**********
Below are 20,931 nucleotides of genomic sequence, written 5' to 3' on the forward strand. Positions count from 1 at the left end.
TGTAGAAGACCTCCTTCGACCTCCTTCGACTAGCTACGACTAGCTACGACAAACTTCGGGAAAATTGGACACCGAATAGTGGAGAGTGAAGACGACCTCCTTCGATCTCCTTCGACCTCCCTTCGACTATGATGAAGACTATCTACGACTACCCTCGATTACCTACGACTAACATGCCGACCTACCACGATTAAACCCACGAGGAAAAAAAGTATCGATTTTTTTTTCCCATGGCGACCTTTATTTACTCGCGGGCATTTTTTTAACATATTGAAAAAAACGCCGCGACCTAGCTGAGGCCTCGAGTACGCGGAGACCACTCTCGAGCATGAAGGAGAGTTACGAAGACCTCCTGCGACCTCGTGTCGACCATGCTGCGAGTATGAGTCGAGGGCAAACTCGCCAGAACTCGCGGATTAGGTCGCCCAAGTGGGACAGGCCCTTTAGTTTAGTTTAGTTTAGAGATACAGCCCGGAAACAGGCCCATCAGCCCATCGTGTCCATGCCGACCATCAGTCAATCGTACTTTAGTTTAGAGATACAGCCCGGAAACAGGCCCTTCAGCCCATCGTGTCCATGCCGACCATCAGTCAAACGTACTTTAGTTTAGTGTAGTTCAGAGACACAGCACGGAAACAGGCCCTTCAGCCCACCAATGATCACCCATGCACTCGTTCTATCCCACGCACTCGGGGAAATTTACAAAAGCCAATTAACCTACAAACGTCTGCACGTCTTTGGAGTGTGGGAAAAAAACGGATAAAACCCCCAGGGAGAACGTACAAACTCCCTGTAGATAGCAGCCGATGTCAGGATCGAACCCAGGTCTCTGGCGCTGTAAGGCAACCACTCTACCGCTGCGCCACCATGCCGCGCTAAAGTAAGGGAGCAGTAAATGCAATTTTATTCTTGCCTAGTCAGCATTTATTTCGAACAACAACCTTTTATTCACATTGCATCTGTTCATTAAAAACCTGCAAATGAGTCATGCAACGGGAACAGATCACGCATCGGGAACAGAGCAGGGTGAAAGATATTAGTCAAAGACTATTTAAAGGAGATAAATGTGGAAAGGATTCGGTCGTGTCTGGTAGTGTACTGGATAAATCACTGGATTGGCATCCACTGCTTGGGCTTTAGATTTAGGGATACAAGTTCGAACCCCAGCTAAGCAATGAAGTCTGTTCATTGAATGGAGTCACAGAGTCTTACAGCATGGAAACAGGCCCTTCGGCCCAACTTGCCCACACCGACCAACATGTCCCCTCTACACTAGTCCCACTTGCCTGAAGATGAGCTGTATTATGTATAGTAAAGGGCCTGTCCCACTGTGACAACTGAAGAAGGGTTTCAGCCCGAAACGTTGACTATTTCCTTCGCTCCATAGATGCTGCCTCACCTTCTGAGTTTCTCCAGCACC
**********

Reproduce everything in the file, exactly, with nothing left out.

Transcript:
Below are 20,931 nucleotides of genomic sequence, written 5' to 3' on the forward strand. Positions count from 1 at the left end.
TGTAGAAGACCTCCTTCGACCTCCTTCGACTAGCTACGACTAGCTACGACAAACTTCGGGAAAATTGGACACCGAATAGTGGAGAGTGAAGACGACCTCCTTCGATCTCCTTCGACCTCCCTTCGACTATGATGAAGACTATCTACGACTACCCTCGATTACCTACGACTAACATGCCGACCTACCACGATTAAACCCACGAGGAAAAAAAGTATCGATTTTTTTTTCCCATGGCGACCTTTATTTACTCGCGGGCATTTTTTTAACATATTGAAAAAAACGCCGCGACCTAGCTGAGGCCTCGAGTACGCGGAGACCACTCTCGAGCATGAAGGAGAGTTACGAAGACCTCCTGCGACCTCGTGTCGACCATGCTGCGAGTATGAGTCGAGGGCAAACTCGCCAGAACTCGCGGATTAGGTCGCCCAAGTGGGACAGGCCCTTTAGTTTAGTTTAGTTTAGAGATACAGCCCGGAAACAGGCCCATCAGCCCATCGTGTCCATGCCGACCATCAGTCAATCGTACTTTAGTTTAGAGATACAGCCCGGAAACAGGCCCTTCAGCCCATCGTGTCCATGCCGACCATCAGTCAAACGTACTTTAGTTTAGTGTAGTTCAGAGACACAGCACGGAAACAGGCCCTTCAGCCCACCAATGATCACCCATGCACTCGTTCTATCCCACGCACTCGGGGAAATTTACAAAAGCCAATTAACCTACAAACGTCTGCACGTCTTTGGAGTGTGGGAAAAAAACGGATAAAACCCCCAGGGAGAACGTACAAACTCCCTGTAGATAGCAGCCGATGTCAGGATCGAACCCAGGTCTCTGGCGCTGTAAGGCAACCACTCTACCGCTGCGCCACCATGCCGCGCTAAAGTAAGGGAGCAGTAAATGCAATTTTATTCTTGCCTAGTCAGCATTTATTTCGAACAACAACCTTTTATTCACATTGCATCTGTTCATTAAAAACCTGCAAATGAGTCATGCAACGGGAACAGATCACGCATCGGGAACAGAGCAGGGTGAAAGATATTAGTCAAAGACTATTTAAAGGAGATAAATGTGGAAAGGATTCGGTCGTGTCTGGTAGTGTACTGGATAAATCACTGGATTGGCATCCACTGCTTGGGCTTTAGATTTAGGGATACAAGTTCGAACCCCAGCTAAGCAATGAAGTCTGTTCATTGAATGGAGTCACAGAGTCTTACAGCATGGAAACAGGCCCTTCGGCCCAACTTGCCCACACCGACCAACATGTCCCCTCTACACTAGTCCCACTTGCCTGAAGATGAGCTGTATTATGTATAGTAAAGGGCCTGTCCCACTGTGACAACTGAAGAAGGGTTTCAGCCCGAAACGTTGACTATTTCCTTCGCTCCATAGATGCTGCCTCACCTTCTGAGTTTCTCCAGCACC